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Sunday 18 August 2019
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Special economic zones law for September

GOVERNMENT has given an international commitment for the establishment of a legislative framework for special economic zones by September this year, reported Trade Ministry Acting Permanent Secretary Frances Seignoret.

She was speaking yesterday as the Public Accounts (Enterprises) Committee met with officials of the TT Free Zones Company and the Trade Ministry at the Parliament building.

Seignoret said, in 2011, World Bank did a review of TT’s free zones and one of the recommendations spoke to the importance of a special economic zones regime.

She said the Trade Ministry developed the special economic zones policy which was approved by Cabinet in 2017 and was available on the ministry’s website.

Seignoret said there was still an ongoing process and it was hoped by September this year there would be even greater progress.

She said for implementation there needed to be a new special economic zones act and other activities.

“We are quite excited that that will in fact enhance the offerings that TT can deliver to foreign and local investors.”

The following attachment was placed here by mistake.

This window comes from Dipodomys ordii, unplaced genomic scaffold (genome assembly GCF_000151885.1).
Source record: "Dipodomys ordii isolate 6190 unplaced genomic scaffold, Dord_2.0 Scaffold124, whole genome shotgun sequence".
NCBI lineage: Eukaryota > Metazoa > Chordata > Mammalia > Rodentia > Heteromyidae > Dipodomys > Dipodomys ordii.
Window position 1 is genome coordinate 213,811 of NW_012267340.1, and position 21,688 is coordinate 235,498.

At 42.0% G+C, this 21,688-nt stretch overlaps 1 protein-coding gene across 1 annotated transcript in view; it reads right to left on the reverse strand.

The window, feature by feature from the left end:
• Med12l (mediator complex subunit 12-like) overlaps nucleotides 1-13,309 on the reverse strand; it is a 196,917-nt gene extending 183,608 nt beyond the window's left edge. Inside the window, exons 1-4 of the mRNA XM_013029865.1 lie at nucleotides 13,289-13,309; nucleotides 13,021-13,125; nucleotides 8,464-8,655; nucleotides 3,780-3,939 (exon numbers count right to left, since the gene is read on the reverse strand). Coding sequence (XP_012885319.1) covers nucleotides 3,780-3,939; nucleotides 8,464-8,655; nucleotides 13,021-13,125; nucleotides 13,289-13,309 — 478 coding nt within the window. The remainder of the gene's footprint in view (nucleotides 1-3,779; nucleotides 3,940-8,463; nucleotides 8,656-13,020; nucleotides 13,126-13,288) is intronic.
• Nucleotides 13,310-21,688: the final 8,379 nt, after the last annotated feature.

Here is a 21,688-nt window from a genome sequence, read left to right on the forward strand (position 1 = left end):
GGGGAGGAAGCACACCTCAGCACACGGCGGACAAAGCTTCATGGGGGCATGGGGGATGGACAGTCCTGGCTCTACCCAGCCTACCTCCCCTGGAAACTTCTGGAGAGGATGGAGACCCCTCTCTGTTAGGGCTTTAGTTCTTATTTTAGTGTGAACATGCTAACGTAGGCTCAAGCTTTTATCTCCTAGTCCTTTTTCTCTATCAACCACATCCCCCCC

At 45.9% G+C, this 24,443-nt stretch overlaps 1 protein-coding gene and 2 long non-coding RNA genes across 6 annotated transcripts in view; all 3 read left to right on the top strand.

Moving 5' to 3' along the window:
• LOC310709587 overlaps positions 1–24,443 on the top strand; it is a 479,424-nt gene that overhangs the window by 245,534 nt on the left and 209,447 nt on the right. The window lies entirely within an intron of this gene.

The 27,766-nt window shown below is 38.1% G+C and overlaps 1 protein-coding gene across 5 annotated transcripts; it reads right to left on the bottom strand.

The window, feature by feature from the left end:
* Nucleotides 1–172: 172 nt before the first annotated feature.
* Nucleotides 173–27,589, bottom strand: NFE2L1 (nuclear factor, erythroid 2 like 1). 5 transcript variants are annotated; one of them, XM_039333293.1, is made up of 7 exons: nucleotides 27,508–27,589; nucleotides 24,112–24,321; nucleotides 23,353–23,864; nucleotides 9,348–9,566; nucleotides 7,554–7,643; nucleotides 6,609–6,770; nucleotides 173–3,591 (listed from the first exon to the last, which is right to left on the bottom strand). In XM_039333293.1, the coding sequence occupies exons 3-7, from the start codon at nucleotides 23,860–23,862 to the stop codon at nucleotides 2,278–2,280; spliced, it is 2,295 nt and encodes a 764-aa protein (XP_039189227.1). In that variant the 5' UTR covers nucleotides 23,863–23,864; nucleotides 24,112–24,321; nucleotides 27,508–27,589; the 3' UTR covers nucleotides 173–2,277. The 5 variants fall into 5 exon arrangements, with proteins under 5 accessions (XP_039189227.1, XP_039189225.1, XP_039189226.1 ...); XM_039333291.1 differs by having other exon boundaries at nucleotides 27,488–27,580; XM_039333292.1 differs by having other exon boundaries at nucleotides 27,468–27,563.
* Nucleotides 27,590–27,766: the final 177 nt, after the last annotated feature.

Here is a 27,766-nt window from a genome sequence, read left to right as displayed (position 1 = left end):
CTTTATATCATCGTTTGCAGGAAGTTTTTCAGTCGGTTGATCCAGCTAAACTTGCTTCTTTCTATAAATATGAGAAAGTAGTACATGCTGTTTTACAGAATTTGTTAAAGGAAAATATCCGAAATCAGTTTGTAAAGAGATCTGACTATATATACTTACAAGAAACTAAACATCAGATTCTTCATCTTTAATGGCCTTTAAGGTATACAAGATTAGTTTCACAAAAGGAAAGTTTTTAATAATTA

She said the ministry was about 95 per cent ready and would be moving shortly to seek the mandate of the Cabinet in moving forward with the legislative framework.

PAEC member Amrita Deonarine asked if the new special economic zones would focus on enterprises that diversify away from the energy sector.

Trade Ministry director of policy Randall Karim said that would be one of the core areas with the realignment from the old free zone regime to the special economic zones regime.

He said, with the review of the performance of the free zone regime, one of the observations made by the World Bank was that it was not focused in promoting those levels of economic activities in specialised areas in alignment with the country’s strategic development plans.

Karim said the special economic zones policy looked to promote and incentivise areas of economic activity linked to the growth and development of the non-energy sector.

He said other deficiencies found by the World Bank were that the existing reporting requirements were very weak and, once a company was approved, the incentives were granted in perpetuity without the ability to roll back.

“A company getting an incentive in perpetuity is perhaps not in the best interest of any country.”

He said the World Bank highlighted the need for incentives to be focused, “time-bombed” and linked to economic targets.

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